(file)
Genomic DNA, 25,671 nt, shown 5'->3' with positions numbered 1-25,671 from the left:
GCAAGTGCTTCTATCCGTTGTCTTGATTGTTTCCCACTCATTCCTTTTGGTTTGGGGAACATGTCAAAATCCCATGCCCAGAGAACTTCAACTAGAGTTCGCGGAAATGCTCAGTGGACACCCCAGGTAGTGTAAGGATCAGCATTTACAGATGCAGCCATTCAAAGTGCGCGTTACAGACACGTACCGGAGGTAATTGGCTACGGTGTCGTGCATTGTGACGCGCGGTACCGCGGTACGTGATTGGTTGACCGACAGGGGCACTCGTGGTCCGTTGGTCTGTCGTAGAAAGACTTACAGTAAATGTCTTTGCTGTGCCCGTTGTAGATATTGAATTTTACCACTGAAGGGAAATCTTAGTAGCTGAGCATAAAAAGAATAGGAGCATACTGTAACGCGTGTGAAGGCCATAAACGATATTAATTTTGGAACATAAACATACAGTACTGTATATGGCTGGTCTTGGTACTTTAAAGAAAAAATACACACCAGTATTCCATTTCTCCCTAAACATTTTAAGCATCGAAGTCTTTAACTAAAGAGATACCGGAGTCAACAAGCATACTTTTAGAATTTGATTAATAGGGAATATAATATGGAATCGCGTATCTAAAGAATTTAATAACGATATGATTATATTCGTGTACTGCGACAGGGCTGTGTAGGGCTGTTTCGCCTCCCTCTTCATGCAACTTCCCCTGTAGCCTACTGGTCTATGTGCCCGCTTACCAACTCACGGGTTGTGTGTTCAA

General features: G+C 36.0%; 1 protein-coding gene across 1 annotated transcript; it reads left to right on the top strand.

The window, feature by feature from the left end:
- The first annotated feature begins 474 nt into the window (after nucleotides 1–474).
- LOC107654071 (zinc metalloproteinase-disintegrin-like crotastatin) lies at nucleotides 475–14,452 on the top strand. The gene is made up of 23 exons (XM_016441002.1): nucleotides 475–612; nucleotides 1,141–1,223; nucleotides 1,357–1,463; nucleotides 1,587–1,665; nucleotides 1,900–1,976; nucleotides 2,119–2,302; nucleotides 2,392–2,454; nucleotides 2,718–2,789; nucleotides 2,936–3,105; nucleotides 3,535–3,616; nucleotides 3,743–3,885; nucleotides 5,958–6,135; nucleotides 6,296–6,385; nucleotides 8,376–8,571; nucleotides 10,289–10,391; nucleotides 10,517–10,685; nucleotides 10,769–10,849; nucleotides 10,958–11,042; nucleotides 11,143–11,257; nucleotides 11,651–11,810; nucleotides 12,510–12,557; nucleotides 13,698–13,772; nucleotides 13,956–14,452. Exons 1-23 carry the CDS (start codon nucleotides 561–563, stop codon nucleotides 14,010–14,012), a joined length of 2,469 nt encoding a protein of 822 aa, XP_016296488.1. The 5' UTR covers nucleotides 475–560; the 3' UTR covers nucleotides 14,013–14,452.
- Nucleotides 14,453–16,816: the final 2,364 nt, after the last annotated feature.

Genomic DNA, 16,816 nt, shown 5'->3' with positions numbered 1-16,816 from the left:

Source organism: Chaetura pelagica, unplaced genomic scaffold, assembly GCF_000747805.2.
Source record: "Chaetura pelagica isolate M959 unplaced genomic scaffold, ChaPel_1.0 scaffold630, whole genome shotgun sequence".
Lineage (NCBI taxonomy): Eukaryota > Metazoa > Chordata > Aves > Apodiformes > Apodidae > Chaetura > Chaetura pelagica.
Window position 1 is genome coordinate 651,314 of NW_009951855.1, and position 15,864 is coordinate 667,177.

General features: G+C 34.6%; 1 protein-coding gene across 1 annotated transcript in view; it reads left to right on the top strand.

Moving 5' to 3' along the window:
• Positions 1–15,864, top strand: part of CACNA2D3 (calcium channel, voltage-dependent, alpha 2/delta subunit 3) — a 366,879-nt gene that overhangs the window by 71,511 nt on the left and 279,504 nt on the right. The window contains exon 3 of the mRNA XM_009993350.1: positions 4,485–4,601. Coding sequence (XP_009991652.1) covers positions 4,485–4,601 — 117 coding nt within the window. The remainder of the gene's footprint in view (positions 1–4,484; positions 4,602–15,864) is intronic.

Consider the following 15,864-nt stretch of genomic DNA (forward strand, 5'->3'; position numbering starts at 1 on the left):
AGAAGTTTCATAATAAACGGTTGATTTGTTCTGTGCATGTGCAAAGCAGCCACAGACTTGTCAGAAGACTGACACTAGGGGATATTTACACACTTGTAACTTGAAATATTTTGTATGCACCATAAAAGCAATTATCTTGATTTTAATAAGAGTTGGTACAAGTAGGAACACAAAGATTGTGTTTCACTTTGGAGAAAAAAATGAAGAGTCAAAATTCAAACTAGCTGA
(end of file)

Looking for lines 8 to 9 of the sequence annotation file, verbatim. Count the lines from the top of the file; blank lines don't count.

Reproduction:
Genomic DNA, 16,816 nt, shown 5'->3' with positions numbered 1-16,816 from the left:

Source organism: Chaetura pelagica, unplaced genomic scaffold, assembly GCF_000747805.2.